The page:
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By Bob McElwain
Posted Friday, June 18, 2004

So you know what hits mean. Unique hits or user sessions,
I mean. And you know what CR means. Right? If so, you're in
great shape, for many people don't. They think they do. But
they've got it wrong.

You see a single hit is invaluable. It may have come from
the first visit to your site by one who will return to buy
repeatedly. One who shares your name with others who do the

The catch is you can't say which hit matters. Thus you need
to assume every single one is crucial. Else you can strike out
on the ones that matter most.

So What Is A Hit, Really?

A hit is generated when someone visits your site. You don't
really want off-target hits. If you get mention in a prominent
newspaper, you might draw 10,000 visitors simply because of a
delightful comment you made about cats. But where's the gain,
if you're selling water skis?

Maybe 1 in that 10,000 might coincidentally have an interest
in water skis. The others are not potential customers. They
only waste your bandwidth and often even your time with
off-topic questions. And what happens if each is determined
to share their favorite cat story?

You want only targeted hits. And you want these visitors to
arrive with their interest front and center. This is why search
engines listings, ads, and such, matter so. You want to draw
only visitors interested in what you offer. A misleading ad is
a waste of money, for hits generated are off-target.

CR: Conversion Ratio

CR is tossed about casually with a knowing nod of the head.
But many who use the term don't really know what it means. It
means different things to different sites, and in differing

Briefly it is the percentage of visitors who buy, or take
some other action you want them to. In general, a 2% CR is
considered good. That is, if 2 in 100 visitors buy your
product, you may figure this is fine.

But such models are so crude they often mislead when applied
to your site. A CR of 2% may be nifty (or a disaster, if more
was expected). However good it is, it is still only an average.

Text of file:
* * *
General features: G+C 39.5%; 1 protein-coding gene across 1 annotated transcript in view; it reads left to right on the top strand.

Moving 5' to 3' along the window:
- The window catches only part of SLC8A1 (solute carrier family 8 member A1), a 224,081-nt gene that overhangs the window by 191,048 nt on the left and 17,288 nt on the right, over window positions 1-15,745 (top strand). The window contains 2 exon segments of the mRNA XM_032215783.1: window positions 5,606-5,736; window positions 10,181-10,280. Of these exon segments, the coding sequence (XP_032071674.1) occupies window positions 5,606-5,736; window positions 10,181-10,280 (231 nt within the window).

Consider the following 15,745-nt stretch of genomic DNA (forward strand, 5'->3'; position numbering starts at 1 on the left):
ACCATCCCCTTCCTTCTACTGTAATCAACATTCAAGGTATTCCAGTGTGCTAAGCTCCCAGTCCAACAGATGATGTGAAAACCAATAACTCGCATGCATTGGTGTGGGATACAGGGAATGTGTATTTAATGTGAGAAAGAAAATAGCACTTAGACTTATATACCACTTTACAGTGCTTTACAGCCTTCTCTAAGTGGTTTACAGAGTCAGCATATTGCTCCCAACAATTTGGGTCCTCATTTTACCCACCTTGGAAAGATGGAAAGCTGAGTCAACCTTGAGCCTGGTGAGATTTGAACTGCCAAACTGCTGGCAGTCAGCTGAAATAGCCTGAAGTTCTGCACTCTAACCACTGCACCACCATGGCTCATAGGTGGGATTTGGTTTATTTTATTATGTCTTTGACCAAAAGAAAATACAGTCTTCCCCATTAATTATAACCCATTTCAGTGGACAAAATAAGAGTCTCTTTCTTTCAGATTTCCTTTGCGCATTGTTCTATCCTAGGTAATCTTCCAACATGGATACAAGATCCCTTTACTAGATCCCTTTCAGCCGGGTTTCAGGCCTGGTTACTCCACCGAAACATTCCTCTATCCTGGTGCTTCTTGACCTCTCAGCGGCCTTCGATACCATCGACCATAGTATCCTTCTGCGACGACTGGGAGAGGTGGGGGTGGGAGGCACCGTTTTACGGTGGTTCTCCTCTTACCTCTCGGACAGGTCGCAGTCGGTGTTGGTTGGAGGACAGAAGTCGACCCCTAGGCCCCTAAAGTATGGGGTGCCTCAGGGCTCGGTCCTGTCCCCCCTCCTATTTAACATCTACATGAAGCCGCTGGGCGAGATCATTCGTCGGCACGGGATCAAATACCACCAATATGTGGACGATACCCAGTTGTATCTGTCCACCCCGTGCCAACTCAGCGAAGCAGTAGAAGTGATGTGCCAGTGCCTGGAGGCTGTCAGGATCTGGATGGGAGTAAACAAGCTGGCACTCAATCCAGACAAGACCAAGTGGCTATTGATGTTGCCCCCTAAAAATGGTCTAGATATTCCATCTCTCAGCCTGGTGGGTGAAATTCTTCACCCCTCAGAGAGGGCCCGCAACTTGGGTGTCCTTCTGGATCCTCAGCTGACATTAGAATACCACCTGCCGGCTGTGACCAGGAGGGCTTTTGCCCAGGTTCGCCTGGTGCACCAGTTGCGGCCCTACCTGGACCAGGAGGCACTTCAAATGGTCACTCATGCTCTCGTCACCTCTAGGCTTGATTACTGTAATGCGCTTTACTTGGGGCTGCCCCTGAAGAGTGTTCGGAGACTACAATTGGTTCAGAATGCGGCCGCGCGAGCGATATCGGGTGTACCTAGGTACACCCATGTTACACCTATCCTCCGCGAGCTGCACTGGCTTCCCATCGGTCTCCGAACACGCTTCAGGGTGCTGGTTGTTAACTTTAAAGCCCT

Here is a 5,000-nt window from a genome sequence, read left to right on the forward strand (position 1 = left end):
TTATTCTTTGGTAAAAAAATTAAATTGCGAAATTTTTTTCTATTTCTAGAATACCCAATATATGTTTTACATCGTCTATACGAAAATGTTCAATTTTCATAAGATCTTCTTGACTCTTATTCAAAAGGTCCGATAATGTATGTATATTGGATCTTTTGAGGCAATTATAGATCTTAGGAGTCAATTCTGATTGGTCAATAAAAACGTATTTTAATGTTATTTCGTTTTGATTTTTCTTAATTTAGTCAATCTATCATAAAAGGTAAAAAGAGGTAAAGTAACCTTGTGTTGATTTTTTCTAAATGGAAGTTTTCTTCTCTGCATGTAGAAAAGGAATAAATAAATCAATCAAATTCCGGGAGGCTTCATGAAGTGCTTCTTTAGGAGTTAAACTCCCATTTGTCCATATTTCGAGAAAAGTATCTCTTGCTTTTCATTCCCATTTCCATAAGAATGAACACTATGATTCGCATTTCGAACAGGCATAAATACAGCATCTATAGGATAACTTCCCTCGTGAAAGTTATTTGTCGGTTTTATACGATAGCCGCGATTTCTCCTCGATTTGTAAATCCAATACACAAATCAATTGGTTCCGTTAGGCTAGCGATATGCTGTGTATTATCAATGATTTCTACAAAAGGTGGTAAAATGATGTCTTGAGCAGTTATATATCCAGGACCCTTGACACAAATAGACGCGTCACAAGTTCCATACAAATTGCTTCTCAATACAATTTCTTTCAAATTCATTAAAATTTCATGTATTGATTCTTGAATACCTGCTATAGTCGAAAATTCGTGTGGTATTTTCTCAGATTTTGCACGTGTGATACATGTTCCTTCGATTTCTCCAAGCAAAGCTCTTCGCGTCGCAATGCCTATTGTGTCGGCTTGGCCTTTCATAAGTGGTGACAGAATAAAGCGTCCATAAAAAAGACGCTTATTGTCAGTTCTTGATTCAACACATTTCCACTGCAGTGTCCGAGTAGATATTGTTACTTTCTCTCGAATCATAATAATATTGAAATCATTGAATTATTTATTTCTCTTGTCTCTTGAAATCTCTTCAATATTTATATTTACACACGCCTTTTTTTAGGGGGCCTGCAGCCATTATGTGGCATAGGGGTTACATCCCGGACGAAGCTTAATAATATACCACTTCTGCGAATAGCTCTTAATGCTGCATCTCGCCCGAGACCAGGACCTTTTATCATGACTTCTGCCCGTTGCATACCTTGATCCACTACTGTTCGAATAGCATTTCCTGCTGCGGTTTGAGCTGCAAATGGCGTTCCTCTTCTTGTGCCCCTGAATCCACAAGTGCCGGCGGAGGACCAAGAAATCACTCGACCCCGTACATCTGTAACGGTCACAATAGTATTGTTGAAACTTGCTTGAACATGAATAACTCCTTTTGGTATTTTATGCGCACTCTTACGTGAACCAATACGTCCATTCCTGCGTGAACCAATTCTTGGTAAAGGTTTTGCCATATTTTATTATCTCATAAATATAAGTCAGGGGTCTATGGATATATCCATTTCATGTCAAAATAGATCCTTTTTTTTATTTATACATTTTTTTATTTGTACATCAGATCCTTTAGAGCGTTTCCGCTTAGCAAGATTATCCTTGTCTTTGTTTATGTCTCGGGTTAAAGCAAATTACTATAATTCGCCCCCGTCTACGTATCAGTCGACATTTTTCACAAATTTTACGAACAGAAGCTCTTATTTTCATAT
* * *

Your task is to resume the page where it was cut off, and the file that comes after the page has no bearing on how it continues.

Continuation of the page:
It gives a useful picture only over the long term. It says
nothing about today. Or right now. Or about what your next
visitor will do.

Turn this the other end to. Given a CR of 2%, how many
sales can you count on in your next 100 visitors? 2? No. I
said, "count on," and the answer is none.

Say you make 20 sales on your first 100 visitors today. But
not a one off the next 900. Still, 20 sales in 1000 hits is a
CR of 2%.

There is no way you can say your next visitor will buy.
Or will not. Come up with a way to do so, and you'll be a
millionaire right quick.

You simply do not know what your next visitor will do.
But you probably hope he or she ...

Buys - Terrific

Returns to buy - Great news

Returns to buy again - The key to success

Tells a friend who visits - Very nice

Your list will differ. And there are other actions you
may want your visitors to take. For example, sign up for free
information of interest, delivered by an autoresponder over
time. This often brings people back to buy. And if you can
get them to set a bookmark, this may do the same.

The Secret To Improving Your Business

You can not afford to risk losing even a single visitor.
Period. The big boys counting sales in the millions and hits
in the billions can safely ignore a bunch. You can not.

Accept the potential value of every single hit as unlimited.
Then act in every way to draw them. And never ever turn even
one aside.

Obvious, don't you think? But look about on the Web and
you'll often see visitors not encouraged or even turned away.
Then, of course, look to your own site and be certain you are
not making such blunders.

About the Author
Bob McElwain, author of "Your Path To Success" and
"Secrets To A Really Successful Website." For
info, see

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